BY SHRUTI GOPAL VIJ
Human nature dictates that each and every one of us seeks guidance on life choices and trajectories. A key to this is mentorship. As scientists navigating the ever hardening world of academia it is vital today to find a mentor. A mentor that can show you the short-cuts, encourage you, applaud your achievements and support you in tough times. While some of us are lucky to find such mentors in some form or other, there are a large number of students, postdocs and other early career researchers who are left in the lurch. On the other hand, neuroimaging has quite a few established researchers and PIs who have themselves taken a long winding path picking up tips along the way that will make them great mentors. The OHBM Student and Post-doc SIG of 2017 aspires to provide a platform for both mentors and mentees to come together and establish an independent and effective mentoring relationship. This initiative, spearheaded by AmanPreet Badhwar (chair) and Michele Veldsman (chair-elect) with enormous support from SIG officials, covers two aspects, 1) a Mentorship and Career Development Symposium at OHBM 2017, and 2) an online Mentorship program.
The Mentorship and Career Development Symposium slated for Wednesday, June 28th 2017 (12:00 - 14:30 pm), is aimed at imparting meaningful information on how to navigate initial career transitions. Since an overwhelming number of our social media followers requested information on non-academic or industry transitions, the symposium is set to answer many of the hard questions facing junior researchers. The program promises to cover a variety of topics such as transitioning to PI, science writing/journal editorial positions, how to deal with micro-aggressions in work environments, managing work-life balance, starting a business post PhD and much more. Following short-talks from individual speakers, the panel will answer questions from the audience on what it is like to be a PI, run their own lab and what they look for when hiring junior researchers for academic and non-academic positions. The collection of 7 speakers and 5 panelists includes a variety of academic and industry experts who are not only approachable and personable but are also well-equipped to provide us significant advice. If you have questions that you want featured in the panel discussion at the Mentorship and Career Development symposium, please feel free to send them to us in advance.
While much has been talked about on the importance of mentorship in today’s world as well as the requisite nature of pro-active attitude on behalf of the trainees to find appropriate mentors, the trainees of OHBM have been largely isolated. In further bridging this gap, the OHBM Student and Postdoc SIG has announced an online mentorship program that promises to bring together mentors and mentees from the world over throughout the year. The idea behind this is primarily to provide another platform for mentees to seek support outside of their current environment and increase their knowledge of the ever-expanding unknown of academic and/or non-academic careers. The online forum was recently announced and sign-up for this year was closed on 1st May 2017. Even at the nascent stage of this being the first year for such trainee-focused initiatives, we have an impressive enrollment of 331, of which 89 PIs have signed up to be mentors. About 143 trainees have signed up to be mentored and will be pleasantly surprised by who they end-up with as a mentor. An additional 88 brain mappers have signed up to be both mentors and mentees, principally post-docs who are vital rungs in the academic ladder and can provide invaluable advice to students whilst also seeking support for their own career development. The SIG will match these mentors and mentees and introduce them via email. The mentors are required to meet their mentees online once every quarter and in person at the annual meeting and establish a mutually beneficial relationship resulting in the betterment of science all-around.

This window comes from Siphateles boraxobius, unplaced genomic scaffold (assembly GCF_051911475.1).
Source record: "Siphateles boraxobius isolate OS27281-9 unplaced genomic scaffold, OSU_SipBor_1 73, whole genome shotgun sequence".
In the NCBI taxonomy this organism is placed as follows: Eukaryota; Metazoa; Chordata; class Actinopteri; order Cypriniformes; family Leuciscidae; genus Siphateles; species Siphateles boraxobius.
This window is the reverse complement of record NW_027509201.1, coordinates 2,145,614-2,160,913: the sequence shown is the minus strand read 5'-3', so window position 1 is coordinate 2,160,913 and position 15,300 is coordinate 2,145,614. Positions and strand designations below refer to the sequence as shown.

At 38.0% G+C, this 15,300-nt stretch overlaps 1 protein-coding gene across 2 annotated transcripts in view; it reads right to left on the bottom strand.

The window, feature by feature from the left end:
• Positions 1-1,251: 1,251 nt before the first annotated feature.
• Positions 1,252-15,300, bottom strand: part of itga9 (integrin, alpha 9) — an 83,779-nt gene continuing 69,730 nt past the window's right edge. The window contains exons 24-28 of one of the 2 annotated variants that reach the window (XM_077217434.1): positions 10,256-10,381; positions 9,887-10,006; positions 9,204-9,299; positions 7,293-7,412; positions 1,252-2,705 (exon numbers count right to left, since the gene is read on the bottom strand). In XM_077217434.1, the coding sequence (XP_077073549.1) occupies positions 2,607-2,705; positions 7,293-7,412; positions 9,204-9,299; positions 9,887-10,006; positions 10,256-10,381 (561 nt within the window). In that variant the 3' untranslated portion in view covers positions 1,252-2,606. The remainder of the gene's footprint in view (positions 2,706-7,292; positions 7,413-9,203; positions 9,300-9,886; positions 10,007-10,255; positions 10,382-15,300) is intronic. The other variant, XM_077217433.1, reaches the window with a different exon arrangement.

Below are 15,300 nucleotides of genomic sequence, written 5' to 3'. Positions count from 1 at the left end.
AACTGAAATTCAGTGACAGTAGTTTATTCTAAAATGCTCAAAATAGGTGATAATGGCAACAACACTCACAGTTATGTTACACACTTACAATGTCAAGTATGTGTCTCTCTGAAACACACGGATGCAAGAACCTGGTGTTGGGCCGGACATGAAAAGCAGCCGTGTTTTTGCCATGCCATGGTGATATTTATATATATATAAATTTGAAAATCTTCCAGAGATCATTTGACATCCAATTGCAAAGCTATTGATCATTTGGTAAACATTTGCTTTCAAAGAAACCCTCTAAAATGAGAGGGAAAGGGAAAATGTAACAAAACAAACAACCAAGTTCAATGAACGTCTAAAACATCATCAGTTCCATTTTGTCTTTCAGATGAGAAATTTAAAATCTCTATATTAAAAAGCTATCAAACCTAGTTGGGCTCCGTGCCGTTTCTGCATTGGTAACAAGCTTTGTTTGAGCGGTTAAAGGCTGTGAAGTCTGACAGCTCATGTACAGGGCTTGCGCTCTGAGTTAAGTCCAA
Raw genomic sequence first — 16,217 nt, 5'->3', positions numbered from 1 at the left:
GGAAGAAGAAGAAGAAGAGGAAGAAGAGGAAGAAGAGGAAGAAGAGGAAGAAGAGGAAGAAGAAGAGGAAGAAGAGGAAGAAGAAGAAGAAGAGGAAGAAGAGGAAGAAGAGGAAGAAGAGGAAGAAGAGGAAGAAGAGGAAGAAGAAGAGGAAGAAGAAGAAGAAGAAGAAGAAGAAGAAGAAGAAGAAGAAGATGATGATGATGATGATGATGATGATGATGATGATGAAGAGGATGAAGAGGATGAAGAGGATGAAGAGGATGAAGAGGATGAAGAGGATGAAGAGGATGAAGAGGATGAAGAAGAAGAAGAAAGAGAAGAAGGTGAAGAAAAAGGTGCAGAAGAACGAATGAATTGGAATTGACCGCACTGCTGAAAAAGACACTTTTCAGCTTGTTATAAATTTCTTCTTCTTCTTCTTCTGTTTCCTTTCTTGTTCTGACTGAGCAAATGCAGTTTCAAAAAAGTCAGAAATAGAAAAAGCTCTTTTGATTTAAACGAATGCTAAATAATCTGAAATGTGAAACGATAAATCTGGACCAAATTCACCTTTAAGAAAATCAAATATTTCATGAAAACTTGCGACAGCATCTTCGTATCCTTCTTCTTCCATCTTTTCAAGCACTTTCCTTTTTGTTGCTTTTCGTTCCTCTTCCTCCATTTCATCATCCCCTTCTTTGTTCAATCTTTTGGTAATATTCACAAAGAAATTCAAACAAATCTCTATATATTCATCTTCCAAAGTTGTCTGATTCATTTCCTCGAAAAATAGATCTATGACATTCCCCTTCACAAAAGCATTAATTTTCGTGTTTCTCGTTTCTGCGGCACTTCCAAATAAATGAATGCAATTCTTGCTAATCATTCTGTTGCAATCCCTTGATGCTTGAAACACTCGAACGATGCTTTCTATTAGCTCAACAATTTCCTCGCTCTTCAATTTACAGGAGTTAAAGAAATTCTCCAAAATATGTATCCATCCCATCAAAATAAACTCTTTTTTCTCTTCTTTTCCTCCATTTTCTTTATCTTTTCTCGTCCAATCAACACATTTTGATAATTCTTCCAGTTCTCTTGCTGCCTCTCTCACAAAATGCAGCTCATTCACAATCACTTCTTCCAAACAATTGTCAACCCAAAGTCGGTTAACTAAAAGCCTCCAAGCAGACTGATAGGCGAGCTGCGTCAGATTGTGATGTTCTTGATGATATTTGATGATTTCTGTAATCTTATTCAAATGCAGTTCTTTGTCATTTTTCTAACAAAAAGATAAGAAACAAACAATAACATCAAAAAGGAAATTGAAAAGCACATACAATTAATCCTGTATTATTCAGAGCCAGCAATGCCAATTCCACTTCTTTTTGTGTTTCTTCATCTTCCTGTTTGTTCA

I have also signed up to be a mentor and a mentee. My reasons are simple. My career trajectory to a post-doc has been unique, with its own up’s and downs, and the kind of jobs best suited for me are also unique, even though they may be hard to come by. If I can help other scientists and especially women scientists break more boundaries, I personally consider that a win! There are many ways of getting to the end-goal of our own careers. I believe the only way to learn is to participate and talk. So here is me participating and discussing and learning. I welcome you to come participate, discuss, learn, find new mentors and become great brain mappers. Let’s make science self-supporting and self-sustaining in today’s age of uncertainty!
Suggestions, questions and comments are most welcome at @OHBM_trainees, Facebook and email@example.com.